SpaceX Aurora

SpaceX Launch Spits Out Epic, Firey Jellyfish in Night Sky

byVictor Tangermann
Sep 16

Here's why.


SpaceX launched the first-ever all-tourist mission into orbit Wednesday evening.

When the Falcon 9 rocket took off from NASA’s Kennedy Space Center in Florida at around 8 pm Eastern time, about half an hour after sunset, onlookers were treated to an incredible sight: a hazy, jellyfish-like “nebula” caused by the rocket burning its propellant during its ascent into space.

One image shared by Supercluster photojournalist Erik Kuna shows off the unique lightshow in spectacular fashion:


Refracting Rays

While it isn’t technically a planetary nebula, the phenomenon sure resembles the hot, exploding shell of superheated gas, released by a dying star.

But the effect is actually produced by the rocket’s chemicals reacting with the air particles around them. Some of the rocket exhausts freeze and form clouds, while the remaining rays of the Sun, still illuminating regions above the Earth’s surface shortly after nightfall, interact with those particles and refract through them, reproducing spectacular ranges of color, according to Quartz.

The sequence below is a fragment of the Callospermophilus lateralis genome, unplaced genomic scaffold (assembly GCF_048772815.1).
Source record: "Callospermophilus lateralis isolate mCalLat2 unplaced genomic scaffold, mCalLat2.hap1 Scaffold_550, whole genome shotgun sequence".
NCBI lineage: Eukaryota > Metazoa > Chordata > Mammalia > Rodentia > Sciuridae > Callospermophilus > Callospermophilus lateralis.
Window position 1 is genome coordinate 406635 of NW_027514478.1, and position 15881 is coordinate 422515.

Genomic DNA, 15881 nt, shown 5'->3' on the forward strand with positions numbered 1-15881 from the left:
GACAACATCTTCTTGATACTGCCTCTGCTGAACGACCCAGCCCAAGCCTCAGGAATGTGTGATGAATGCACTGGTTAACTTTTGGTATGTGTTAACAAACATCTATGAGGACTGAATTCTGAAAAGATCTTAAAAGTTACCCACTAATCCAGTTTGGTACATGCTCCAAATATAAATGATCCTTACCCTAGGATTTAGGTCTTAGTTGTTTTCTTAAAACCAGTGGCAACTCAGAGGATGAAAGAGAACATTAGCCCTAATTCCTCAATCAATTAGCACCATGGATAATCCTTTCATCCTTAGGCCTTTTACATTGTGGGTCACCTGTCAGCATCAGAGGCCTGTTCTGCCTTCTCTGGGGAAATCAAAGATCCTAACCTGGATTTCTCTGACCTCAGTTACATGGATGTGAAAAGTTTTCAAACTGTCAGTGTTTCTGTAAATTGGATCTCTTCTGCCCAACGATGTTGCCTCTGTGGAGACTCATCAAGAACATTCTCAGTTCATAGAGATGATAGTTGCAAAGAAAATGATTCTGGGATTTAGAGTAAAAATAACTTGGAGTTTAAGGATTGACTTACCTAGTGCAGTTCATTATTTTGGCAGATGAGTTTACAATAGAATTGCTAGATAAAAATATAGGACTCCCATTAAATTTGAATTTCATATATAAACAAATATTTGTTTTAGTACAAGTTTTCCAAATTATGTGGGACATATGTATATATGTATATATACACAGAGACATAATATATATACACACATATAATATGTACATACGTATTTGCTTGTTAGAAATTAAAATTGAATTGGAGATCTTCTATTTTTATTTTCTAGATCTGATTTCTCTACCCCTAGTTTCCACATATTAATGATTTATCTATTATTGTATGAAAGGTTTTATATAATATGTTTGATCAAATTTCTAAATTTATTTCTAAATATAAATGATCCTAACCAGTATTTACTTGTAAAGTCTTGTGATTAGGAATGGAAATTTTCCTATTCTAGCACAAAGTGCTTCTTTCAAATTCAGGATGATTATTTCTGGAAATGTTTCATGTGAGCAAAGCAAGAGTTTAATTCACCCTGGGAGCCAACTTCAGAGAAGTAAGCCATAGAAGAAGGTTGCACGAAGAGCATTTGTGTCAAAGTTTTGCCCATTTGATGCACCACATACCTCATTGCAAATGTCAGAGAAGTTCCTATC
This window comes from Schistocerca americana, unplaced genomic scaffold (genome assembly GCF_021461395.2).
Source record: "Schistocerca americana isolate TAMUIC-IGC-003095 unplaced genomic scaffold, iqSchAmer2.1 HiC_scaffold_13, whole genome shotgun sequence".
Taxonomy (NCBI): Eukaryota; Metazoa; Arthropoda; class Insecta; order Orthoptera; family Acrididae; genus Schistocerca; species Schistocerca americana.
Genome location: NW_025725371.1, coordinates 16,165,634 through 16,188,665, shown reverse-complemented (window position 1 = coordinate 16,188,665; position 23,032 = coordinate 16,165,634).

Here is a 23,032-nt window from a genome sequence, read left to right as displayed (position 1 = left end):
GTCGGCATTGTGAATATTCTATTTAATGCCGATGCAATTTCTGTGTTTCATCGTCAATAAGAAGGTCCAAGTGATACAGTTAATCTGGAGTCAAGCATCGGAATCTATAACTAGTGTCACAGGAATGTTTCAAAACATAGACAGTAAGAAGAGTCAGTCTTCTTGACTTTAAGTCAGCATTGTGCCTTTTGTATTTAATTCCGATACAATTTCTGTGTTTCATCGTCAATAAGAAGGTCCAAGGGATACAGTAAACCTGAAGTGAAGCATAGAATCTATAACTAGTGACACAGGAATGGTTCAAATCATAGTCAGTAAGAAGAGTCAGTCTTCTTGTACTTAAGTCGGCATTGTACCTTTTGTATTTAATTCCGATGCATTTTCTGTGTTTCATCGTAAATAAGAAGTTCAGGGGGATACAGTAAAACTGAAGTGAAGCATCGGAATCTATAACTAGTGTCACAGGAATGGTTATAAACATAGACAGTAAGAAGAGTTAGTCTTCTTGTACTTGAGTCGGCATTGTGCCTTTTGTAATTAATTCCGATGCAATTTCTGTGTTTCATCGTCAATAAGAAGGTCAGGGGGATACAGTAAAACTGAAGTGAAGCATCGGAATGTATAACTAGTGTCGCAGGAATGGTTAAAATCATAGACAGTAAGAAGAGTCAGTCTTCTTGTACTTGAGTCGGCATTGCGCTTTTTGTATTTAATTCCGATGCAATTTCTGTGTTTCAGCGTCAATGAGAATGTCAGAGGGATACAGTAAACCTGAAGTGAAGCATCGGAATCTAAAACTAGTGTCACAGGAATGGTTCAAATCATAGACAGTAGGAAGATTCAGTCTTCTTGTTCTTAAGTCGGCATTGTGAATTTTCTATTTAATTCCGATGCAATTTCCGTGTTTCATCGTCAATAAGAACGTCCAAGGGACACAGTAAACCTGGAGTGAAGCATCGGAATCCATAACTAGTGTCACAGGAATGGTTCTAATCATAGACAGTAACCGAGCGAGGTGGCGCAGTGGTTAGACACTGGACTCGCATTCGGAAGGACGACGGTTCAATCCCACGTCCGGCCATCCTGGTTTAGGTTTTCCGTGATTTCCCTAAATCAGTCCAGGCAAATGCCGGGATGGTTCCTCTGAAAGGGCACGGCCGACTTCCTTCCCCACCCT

The effect is triggered following stage separation, when the Falcon 9 rocket’s two stages come apart to either keep propelling the Crew Dragon spacecraft into space or plummet back down to Earth to be reused later.

It also involved a little bit of camera trickery. To end up with a picture like Kuna’s requires a bit of a balancing act of an incredibly high ISO (light sensitivity of the camera sensor) and a long shutter speed, as reported last year.


The result: a fantastic firework of colors that resembles galactic structures on a much smaller scale.

But there is a darker side to the phenomenon: rockets appear to emit shocking amounts of greenhouse gasses during every launch — a steep environmental price to pay for a select few to spend three days circling the Earth.

More on the launch: The View From Inspiration4’s Toilet Is Absolutely Incredible

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